American strife: Will US democracy survive? Fiona Hill explains post-Jan 6 stakes
One year after the attack on the US Capitol, American democracy is still hurting.
For Ian Bremmer, a democracy dies when regular people like the rioters choose violence over votes, and we can no longer agree on objective reality. But Republicans have done such a great job at whitewashing that Democrats are now the ones with their back against the wall ahead of the November midterms.
On GZERO World, Ian spoke with Fiona Hill, a former US national security official with a dim view of what lies ahead for American democracy.
January 6 laid bare "the deep divisions, the partisan infighting, the polarization within our society" — which a year later still has Democrats and Republicans mostly split over what happened, what it means, and who was responsible.
Hill, a key witness in former president Donald Trump's first impeachment trial, has no regrets about serving in his administration. She wanted to work on Russia after Moscow's interference in the 2016 presidential election.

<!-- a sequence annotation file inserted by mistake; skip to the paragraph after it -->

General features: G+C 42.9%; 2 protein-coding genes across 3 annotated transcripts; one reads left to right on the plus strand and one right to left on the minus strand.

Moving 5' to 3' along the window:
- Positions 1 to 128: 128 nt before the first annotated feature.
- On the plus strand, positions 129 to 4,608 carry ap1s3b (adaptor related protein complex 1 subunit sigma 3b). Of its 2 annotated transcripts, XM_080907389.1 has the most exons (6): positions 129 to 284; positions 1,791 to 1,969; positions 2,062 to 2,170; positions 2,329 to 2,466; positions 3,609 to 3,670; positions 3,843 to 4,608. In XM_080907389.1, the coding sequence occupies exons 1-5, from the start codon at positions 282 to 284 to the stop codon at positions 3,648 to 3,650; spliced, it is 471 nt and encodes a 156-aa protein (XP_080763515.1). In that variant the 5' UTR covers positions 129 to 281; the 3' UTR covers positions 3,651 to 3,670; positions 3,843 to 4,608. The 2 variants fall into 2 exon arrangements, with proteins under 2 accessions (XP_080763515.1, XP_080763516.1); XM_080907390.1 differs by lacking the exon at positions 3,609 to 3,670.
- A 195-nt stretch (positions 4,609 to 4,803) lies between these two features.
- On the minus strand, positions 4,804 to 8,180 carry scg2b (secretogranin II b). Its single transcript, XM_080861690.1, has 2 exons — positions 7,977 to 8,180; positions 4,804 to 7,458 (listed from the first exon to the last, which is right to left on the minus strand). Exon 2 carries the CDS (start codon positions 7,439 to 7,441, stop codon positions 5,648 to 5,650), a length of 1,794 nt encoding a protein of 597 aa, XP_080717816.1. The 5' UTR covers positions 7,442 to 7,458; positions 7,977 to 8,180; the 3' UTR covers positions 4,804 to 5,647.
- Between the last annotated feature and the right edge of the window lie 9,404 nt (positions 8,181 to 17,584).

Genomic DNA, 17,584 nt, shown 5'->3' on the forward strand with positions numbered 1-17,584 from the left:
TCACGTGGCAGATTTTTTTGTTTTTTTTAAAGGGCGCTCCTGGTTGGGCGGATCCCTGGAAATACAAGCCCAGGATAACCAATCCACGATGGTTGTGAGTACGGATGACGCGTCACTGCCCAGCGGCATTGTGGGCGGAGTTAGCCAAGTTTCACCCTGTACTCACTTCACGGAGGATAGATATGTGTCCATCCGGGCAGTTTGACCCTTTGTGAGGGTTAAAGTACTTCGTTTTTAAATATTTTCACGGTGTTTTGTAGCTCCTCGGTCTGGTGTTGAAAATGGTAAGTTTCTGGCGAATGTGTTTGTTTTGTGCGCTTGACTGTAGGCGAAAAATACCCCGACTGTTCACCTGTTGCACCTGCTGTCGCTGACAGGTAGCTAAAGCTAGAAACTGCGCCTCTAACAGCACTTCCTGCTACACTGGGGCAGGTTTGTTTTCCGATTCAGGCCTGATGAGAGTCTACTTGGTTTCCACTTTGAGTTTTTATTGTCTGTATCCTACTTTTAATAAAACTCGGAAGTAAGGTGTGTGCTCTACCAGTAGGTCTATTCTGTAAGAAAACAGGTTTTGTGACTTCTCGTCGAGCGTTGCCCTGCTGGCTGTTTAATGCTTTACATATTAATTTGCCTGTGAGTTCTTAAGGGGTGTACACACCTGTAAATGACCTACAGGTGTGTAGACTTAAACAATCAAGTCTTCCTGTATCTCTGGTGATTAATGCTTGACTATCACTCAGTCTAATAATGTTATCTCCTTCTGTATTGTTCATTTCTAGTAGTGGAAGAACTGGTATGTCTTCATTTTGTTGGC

After learning what Vladimir Putin thinks of American democracy, Hill worries about the global implications of January 6.
Putin loves how right now "there's no us, there's no we" in America, or in US foreign policy. So, how do you deal with a guy who revels in your disunity? The only way, she says, is "collective, coherent, concerted pushback."
China too is watching closely. But the good news is that if Washington doesn't have its house in order, neither does Beijing. And that means no war in 2022.